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Two-Headed Timber Rattlesnake Neonate Found In New Jersey

It is hoped the baby snake will feed and has a normal digestive system.

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Herpetologists with Herpetological Associates of Burlington County in New Jersey discovered a two-headed timber rattlesnake  (Crotalus horridus) that has two fully formed heads, four eyes, and two tongues attached to a single body. The snake, also known as a cane break rattlesnake, or banded rattlesnake, is a neonate about 8- to 10- inches long. The reptile was found in New Jersey’s Pine Barrens area and was taken in by Herpetological Associates.


It is hoped that the snake will be able to eat normally.

“It appears the head on the right side is the more dominant one and the other head will just kind of go along, but every once in a while the other head will want to go in a different direction,” Dave Schneider told 6ABC Philadelphia.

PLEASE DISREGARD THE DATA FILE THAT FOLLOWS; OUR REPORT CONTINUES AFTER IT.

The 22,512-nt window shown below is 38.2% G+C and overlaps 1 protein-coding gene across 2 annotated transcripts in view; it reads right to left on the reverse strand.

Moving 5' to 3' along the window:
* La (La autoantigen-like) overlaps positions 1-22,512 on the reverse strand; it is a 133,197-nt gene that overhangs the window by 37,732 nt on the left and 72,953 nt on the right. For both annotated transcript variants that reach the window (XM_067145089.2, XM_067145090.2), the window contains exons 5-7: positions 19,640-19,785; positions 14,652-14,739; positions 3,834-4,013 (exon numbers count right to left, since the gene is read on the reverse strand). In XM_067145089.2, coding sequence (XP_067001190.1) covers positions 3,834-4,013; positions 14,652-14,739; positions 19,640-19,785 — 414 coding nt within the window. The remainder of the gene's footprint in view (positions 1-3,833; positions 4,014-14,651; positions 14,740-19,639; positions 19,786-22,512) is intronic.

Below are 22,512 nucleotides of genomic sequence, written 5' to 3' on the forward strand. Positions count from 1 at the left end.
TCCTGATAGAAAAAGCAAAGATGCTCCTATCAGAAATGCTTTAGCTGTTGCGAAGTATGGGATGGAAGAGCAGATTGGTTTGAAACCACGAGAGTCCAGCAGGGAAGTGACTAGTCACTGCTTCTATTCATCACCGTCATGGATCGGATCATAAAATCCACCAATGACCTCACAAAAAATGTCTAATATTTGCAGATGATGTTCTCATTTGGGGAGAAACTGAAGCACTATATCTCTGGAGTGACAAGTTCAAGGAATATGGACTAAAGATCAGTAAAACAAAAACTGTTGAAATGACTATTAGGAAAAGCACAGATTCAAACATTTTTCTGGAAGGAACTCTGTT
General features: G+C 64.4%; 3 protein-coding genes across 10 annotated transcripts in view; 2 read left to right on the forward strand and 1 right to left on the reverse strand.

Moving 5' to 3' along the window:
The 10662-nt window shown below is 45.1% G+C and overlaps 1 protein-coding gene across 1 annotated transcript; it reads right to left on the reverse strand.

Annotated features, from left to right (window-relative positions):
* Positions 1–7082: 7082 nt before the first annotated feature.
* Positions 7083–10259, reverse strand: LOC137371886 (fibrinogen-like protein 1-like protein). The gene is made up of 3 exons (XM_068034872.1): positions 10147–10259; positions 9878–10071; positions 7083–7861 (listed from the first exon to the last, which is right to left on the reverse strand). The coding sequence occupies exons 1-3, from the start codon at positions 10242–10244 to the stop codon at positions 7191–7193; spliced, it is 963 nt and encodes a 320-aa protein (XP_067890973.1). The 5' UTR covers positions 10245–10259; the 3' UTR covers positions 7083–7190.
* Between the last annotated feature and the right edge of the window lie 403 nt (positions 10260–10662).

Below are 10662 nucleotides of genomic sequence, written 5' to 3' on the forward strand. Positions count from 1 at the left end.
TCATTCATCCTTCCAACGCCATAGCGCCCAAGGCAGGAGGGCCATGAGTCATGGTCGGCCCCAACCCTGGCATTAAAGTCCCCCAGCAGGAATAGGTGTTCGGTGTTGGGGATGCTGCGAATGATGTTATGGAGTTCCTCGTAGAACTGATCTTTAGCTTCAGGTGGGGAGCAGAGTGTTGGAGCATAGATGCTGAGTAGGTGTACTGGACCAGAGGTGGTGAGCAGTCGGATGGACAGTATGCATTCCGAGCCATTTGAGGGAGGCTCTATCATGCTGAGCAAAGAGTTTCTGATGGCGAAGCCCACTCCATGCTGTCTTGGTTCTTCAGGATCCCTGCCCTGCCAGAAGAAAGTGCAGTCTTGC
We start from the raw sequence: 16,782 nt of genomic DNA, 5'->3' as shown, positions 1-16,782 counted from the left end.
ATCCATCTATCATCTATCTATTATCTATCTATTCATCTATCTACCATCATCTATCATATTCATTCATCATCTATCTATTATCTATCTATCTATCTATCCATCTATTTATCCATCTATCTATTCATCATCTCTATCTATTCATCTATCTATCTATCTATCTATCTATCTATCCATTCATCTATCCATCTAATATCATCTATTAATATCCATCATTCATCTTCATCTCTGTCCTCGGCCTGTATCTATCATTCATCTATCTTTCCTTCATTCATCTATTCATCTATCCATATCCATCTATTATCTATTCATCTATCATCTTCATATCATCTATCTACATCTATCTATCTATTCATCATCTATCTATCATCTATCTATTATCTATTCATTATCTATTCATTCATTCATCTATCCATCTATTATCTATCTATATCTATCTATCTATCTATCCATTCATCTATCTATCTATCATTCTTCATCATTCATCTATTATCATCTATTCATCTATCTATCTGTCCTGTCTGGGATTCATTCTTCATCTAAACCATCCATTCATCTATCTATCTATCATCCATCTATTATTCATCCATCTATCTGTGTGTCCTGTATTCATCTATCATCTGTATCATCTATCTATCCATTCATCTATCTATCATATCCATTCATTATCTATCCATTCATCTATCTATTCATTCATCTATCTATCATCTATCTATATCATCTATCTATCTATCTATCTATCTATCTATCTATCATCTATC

The next step is to try and feed the snake, named Double Dave, and to see if it has a functioning digestive system/

“We’ll try with the more dominant head first and get down and swallow the prey normally, and then eventually we’ll get it x-rayed to see what is going on internally does it have two stomachs, Dave Schneider said.”

The snake will stay at Herpetological Associates. Hopefully it can live out a longer life then it would have in the wild.


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The timber rattlesnake is a heavy bodied snake that is known to be passive and slow moving. In the eastern United States, the snake can be found in forests, meadows and rocky hillsides, while in the southern part of the country, the snake inhabits tall grasses. Issues facing this species includes the snake fungal disease, agriculture, habitat destruction, and human development.


Two-headed snakes are rare but not uncommon. They are said to live a shortened life in the wild due to the fact that they have two heads, which may inhibit their defenses when faced by predators.